Give me Putin over Yeltsin, and Benito Mussolini over Luigi Facta (who wasn’t even the worse of them) every day.

Posted on February 18, 2022, in Catholicism, Conservative Catholicism, Traditional Catholicism and tagged , . Bookmark the permalink. 7 Comments.

  1. Thank you for this, I have long wondered why, Italy. I’ll need to read this a few times to try to grasp it. Question, in your opinion, is Putin’s faith “sincere”, because I’m never quite sure what to make of him, but tend to think more highly of him than the godless heads I see. I have a feeling a lot of religious Americans see it that way, but of we know to have any measure of trust is absurd.
    American’s should think more of being a Constitutional Republic as our form of democracy “pure”, because democracy in it’s less refined form is just mob rule. Democrats are trying to bring in the mob from foreign lands to tip the scale, as if they need to, they cheat enough. For Americans it is the Constitution which protects us. Which is why our current “leaders” prefer to ignore it.

    • I am absolutely sure his faith is sincere. However, there is no denying that what Putin did for Christianity in Russia was also, so to speak, in investment in his own power.

  2. Mary Ann Kreitzer

    Interesting article. I especially like the point that periods of history have to be judged according to their own times. I’m sick of liberals condemning Columbus and our Founding Fathers for not being as “woke” as they are.

  3. We in the English-speaking world worship at the altar of Democracy, but we don’t even really have democracy. What we have is oligarchy. At some point, we in the United States are going to have to come to terms with the fact that we have ALWAYS had oligarchy. The fact that we have elections allows us to convince ourselves that we are in charge — even though, election after election, nothing ever changes, which means we are never, ever able to throw the bums out, but only exchange one set of bums with another set of bums. Whenever we vote wrong, according to the oligarchs, our choice is somehow vitiated. 2020 should have deprived us even of the illusion of voting; but to listen to people continue to talk about the need to vote in just the right person, apparently we are still delusional.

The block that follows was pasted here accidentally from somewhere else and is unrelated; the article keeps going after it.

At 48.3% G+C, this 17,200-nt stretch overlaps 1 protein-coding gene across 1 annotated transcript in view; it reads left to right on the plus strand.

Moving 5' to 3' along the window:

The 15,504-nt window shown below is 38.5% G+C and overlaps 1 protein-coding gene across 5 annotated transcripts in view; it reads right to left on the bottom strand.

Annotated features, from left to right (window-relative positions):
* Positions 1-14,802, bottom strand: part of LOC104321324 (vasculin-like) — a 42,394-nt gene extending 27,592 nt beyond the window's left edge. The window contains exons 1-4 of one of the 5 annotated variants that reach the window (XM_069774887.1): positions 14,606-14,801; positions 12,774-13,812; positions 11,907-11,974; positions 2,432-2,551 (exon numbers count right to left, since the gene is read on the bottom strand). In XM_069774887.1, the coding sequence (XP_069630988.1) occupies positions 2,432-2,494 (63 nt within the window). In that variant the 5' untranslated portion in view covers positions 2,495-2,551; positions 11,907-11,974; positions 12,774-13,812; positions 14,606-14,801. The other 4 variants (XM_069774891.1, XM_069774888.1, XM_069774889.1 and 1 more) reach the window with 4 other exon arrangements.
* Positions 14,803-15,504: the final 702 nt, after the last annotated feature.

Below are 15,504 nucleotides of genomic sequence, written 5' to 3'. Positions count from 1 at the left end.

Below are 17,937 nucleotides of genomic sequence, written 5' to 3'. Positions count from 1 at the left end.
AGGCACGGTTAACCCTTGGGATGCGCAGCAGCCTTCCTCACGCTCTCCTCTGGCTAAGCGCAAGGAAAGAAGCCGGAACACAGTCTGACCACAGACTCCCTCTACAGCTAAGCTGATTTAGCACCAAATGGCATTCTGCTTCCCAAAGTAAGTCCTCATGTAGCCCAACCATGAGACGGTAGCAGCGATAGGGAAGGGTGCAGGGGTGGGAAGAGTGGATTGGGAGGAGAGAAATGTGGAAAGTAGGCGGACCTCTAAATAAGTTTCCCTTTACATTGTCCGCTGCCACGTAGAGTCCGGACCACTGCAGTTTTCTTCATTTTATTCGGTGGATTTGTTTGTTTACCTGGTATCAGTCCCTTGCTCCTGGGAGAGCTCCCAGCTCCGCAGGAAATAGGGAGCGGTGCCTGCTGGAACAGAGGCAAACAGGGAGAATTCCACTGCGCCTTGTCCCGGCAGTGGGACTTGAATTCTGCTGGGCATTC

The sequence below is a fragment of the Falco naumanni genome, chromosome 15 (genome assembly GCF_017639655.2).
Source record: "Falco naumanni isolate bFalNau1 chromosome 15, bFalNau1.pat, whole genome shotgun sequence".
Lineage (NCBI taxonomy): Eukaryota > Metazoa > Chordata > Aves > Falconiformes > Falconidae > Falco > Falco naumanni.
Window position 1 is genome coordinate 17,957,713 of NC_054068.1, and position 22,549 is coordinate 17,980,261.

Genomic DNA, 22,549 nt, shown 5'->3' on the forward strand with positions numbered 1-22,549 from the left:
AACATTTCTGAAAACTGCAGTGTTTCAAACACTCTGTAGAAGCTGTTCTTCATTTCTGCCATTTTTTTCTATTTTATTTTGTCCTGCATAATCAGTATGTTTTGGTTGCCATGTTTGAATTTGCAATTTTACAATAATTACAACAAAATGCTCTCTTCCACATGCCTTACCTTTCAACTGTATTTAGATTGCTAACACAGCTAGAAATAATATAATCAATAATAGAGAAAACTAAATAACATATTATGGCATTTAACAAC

At some point the U.S.A. too will get a Strong Man, and when we do, I hope he is on the side of goodness. The Strong Man is, I think, really a stand-in for a king; the advent of the Strong Man is a reversion to our basic human nature, which favors monarchy and aristocracy, even though we don’t want to admit it. I think what we really need is a Catholic monarchy. This is highly unlikely to happen in these United States; but I would rather be ruled by one man who fears going to hell for misruling me, than by a cadre of godless oligarchs who do not even believe there is a hell, much less fear going there.

  4. Canada Clergy to Trudeau, (if only or bishops would step up like this), https://www.libertycoalitioncanada.com/an-open-letter-to-justin-trudeau

  5. The more I listen to Putin the more I realize that he may be the most intelligent, strong and wise politician of our time. You can’t fake him reaching out and scratching a little sick kid’s head, calling them “dear one”, while holding six hour news conferences without a script. He educates me on world history and politics every time I hear him. And yes, there is more than the supposed Democracy option out there. The US isn’t a Democracy anyway but a Republic…and a sick one at that, run by the elites who do nothing but lie and enrich themselves. God bless~